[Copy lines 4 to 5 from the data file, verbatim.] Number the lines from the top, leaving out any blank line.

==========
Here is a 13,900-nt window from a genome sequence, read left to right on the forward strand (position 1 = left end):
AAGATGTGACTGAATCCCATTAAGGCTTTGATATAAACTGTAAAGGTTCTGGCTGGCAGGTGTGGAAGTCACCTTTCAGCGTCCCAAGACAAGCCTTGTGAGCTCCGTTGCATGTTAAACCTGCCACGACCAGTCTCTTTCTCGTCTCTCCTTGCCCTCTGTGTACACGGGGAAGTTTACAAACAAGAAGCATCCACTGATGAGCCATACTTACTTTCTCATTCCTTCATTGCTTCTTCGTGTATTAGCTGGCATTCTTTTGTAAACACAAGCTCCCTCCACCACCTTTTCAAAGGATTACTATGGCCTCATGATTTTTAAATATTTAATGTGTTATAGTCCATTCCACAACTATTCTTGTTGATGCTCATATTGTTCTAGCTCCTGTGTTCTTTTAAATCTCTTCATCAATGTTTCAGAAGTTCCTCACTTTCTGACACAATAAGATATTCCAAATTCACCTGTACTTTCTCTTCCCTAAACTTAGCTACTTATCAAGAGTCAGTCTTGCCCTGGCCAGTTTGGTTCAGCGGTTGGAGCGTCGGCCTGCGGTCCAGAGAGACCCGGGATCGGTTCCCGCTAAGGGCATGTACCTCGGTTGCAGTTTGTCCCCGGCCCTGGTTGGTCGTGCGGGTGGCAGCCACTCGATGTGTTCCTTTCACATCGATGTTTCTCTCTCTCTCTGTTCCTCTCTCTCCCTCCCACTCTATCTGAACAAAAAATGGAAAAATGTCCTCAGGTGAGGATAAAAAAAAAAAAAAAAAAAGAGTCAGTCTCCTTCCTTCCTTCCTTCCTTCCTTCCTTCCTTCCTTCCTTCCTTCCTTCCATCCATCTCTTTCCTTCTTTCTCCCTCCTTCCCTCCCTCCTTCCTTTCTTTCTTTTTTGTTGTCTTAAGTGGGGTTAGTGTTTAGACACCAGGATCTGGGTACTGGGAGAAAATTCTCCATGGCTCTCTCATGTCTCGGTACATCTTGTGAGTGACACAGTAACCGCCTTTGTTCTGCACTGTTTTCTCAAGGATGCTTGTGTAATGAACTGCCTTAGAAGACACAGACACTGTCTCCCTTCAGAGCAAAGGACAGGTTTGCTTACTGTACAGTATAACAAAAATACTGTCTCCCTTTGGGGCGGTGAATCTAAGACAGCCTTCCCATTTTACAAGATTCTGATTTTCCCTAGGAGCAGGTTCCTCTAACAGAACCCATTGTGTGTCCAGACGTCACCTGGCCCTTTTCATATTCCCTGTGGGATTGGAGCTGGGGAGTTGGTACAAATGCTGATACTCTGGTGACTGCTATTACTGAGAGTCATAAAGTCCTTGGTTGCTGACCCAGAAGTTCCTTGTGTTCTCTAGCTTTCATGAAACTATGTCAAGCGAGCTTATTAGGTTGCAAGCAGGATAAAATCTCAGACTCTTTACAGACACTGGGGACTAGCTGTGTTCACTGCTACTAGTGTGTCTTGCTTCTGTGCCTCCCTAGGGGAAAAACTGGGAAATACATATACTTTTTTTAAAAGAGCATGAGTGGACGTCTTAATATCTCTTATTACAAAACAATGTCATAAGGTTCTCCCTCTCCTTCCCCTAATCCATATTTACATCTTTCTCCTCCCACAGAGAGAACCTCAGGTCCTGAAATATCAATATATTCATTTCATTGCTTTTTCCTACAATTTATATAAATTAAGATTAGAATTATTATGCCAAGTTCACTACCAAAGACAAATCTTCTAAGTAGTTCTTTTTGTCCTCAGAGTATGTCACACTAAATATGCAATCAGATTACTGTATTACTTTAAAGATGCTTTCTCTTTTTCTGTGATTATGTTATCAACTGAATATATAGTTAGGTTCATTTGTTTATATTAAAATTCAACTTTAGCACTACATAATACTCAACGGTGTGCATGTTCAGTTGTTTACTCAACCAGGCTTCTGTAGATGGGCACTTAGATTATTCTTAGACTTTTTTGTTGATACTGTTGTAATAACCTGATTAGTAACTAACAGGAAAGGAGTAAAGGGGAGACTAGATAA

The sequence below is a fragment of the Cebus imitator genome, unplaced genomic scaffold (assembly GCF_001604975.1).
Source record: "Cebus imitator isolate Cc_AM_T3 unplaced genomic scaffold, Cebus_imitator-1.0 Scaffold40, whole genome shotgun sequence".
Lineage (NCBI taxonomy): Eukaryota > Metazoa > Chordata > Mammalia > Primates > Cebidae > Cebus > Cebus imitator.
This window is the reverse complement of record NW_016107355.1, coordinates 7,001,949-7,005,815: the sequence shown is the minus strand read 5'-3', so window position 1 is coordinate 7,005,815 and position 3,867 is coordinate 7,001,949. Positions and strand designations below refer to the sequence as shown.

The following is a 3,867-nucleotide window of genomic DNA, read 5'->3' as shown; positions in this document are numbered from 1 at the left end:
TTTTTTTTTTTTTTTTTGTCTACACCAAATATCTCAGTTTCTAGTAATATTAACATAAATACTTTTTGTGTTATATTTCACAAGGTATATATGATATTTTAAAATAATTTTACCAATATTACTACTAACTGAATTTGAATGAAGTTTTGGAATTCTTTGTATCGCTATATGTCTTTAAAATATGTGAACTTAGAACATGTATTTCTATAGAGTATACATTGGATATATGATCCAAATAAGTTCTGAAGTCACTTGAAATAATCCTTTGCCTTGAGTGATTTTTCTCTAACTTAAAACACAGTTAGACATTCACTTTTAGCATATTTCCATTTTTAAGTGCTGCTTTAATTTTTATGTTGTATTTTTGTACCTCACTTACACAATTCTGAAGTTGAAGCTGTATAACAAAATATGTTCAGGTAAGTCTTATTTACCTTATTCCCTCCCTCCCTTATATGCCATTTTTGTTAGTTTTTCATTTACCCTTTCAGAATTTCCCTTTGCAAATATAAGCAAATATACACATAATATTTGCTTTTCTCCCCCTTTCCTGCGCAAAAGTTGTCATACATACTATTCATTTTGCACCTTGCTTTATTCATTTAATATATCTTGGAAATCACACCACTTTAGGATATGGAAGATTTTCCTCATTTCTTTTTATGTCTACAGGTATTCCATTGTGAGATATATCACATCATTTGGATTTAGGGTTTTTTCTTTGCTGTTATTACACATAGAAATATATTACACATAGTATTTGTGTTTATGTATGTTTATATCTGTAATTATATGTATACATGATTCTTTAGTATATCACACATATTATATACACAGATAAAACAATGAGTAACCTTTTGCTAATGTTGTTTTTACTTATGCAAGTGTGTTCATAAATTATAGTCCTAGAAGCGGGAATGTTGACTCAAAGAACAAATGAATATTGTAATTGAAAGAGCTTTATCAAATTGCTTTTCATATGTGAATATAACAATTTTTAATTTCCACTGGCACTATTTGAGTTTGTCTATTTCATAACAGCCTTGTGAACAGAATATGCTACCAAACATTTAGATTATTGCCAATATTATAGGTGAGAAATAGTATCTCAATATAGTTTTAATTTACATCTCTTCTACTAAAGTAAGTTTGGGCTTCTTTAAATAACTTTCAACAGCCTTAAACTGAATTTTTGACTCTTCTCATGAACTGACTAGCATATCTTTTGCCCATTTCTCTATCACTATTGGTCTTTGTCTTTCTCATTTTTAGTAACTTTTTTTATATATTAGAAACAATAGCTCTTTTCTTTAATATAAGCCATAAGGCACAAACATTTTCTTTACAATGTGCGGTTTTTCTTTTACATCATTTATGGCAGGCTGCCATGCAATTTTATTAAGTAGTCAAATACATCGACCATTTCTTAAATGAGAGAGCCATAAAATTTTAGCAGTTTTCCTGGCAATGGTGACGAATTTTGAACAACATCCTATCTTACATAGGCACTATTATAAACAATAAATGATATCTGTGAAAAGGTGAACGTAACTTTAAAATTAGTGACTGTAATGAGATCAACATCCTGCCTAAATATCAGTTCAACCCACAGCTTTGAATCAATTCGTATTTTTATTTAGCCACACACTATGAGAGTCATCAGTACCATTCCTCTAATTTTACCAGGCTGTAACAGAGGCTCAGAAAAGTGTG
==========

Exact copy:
Source record: "Cebus imitator isolate Cc_AM_T3 unplaced genomic scaffold, Cebus_imitator-1.0 Scaffold40, whole genome shotgun sequence".
Lineage (NCBI taxonomy): Eukaryota > Metazoa > Chordata > Mammalia > Primates > Cebidae > Cebus > Cebus imitator.